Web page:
Liam Dann: Shock unemployment drop raises questions about stimulus


Today’s shock fall in unemployment to 4.9 per cent means further interest rate cuts are almost certainly off the table.

It confirms all those anecdotes from business groups and confidence surveys about the difficulty of getting staff.

It reflects one of the biggest construction and building booms this country has ever seen.

But underpinning all that, it confirms that New Zealand’s response to the Covid-19 pandemic has been an utterly outstanding success.

A strong health response was the best economic response. That argument is settled.

The unemployment number caps a series of economic releases that have surpassed the most optimistic expectations of economists.

In fact, the recovery has been so successful that the spotlight now turns to the need for such enormous levels of government and Reserve Bank stimulus.

“The surging housing market, surprisingly high inflation, and now falling unemployment all make it obvious that the combined efforts of the Government and Reserve Bank to support the economy through the Covid shock have had a much more powerful effect than anticipated,” says Westpac senior economist Michael Gordon.

“This will call into question just how much ongoing stimulus, particularly over the period when the Covid vaccine is rolled out and global travel resumes.”

Economists had expected the unemployment rate for the December quarter would rise to 5.6 per cent from 5.3 per cent.

Some – including opposition politicians – had predicted far worse, arguing that stronger than expected employment was being flattered by government wage subsidies.

But the end of support from government wage subsidies has not heralded a collapse in employment.

In fact, the programme appears to have worked exactly as hoped, providing time for businesses and workers to adapt to the post-Covid economy.

We now have a construction boom in full swing and an economy bumping up against capacity restraints rather than recessionary slack.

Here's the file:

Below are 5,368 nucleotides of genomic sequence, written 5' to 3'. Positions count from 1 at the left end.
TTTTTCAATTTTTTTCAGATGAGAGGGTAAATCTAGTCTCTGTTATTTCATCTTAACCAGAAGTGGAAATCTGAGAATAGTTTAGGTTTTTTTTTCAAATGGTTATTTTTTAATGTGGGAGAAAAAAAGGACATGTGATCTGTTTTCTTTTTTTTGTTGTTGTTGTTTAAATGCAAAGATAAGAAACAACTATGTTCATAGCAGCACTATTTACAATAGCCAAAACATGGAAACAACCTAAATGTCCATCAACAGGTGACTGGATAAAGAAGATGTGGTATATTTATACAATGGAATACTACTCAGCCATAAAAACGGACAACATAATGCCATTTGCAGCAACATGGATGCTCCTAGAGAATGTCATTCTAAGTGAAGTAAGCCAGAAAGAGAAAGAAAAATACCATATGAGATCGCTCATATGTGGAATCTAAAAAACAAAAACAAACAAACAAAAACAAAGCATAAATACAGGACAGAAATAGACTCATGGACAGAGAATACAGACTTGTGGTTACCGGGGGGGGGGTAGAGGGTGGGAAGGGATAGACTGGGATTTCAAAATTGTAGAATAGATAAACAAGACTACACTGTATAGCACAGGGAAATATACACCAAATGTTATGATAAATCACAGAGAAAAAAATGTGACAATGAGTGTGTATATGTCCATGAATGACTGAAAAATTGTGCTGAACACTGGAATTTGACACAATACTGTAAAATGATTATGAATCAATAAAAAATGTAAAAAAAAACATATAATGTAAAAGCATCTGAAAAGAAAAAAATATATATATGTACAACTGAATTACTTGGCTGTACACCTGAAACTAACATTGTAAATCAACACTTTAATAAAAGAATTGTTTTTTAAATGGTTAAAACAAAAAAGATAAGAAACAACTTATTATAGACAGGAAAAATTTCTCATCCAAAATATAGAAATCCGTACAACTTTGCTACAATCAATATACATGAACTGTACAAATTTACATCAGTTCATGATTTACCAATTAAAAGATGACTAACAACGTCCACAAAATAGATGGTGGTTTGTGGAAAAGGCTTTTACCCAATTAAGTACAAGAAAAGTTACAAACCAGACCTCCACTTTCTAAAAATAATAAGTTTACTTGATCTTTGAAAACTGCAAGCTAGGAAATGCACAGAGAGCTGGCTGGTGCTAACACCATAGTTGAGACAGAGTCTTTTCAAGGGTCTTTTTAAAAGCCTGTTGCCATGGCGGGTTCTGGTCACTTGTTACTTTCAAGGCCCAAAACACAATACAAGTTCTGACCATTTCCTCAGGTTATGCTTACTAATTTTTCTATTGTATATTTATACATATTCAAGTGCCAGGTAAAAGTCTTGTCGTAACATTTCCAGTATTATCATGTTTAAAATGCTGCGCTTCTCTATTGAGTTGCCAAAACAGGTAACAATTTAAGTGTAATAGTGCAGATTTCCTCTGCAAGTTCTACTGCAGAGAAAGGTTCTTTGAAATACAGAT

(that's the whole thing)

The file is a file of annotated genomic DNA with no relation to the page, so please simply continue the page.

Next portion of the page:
The biggest issue now seems to be that all this good news is playing havoc with the relatively conservative assumptions of Treasury and the Reserve Bank.

Sydney-based Capital Economics has been bullish on the New Zealand economy for some time and has been warning of upside inflation risks.

The Unemployment rate “is already past the peak and we expect the labour market to tighten throughout 2021,” senior economist Ben Udy writes.

The Reserve Bank still has unemployment rising to 6.4 per cent by the middle of the year and forecast to be still as high as 5.5 per cent by the end of 2022.

These assumptions will have to change.

If the economy is really facing capacity constraints an all the headaches of an economic boom the big question is: if and when will interest rates rise.

That’s the $1 trillion question worrying fund managers and share market investors the world over.

The return to “normal” credit market conditions is considered a possible trigger for an end to the post-Covid share market boom.

New Zealand’s relative success is forcing us to face this dilemma before any other advanced economy.

So there is now a consensus that rate cuts are off the table here. While rate hikes are still a relatively distant threat, they must surely be seen to be looming closer.

In the wake of last week’s inflation data Capital economic picked that our Reserve Bank will be the first in the developed world to move and lift rates next year.

Today’s data will have reinforced its position.

Other measures that are helping keep retail interest low – like quantitative easing – may now be scaled back more quickly.

However, as KiwiBank chief economist Jarrod Kerr notes – beyond the headline figure – the labour data wasn’t inflationary.

“Annual wage growth slowed a little,” he says.

“Broad-based measures of inflation are mixed. And wage growth has cooled in a highly uncertain Covid world. Companies are battling supply disruptions, surges in costs, and a dearth in foreign visitor demand.”

The Reserve Bank – which has thus far indicated a desire to err towards the risk of over-stimulating the economy – will offer up its next assessment of the situation in three weeks (February 24) when it delivers its Monetary Policy Statement.

While it is starting to look like it is close to meeting its maximum sustainable employment mandate, inflation is still below target.

That may give the Bank some more time to watch and wait.

But it will be a monetary policy statement that will have markets hanging on every word.

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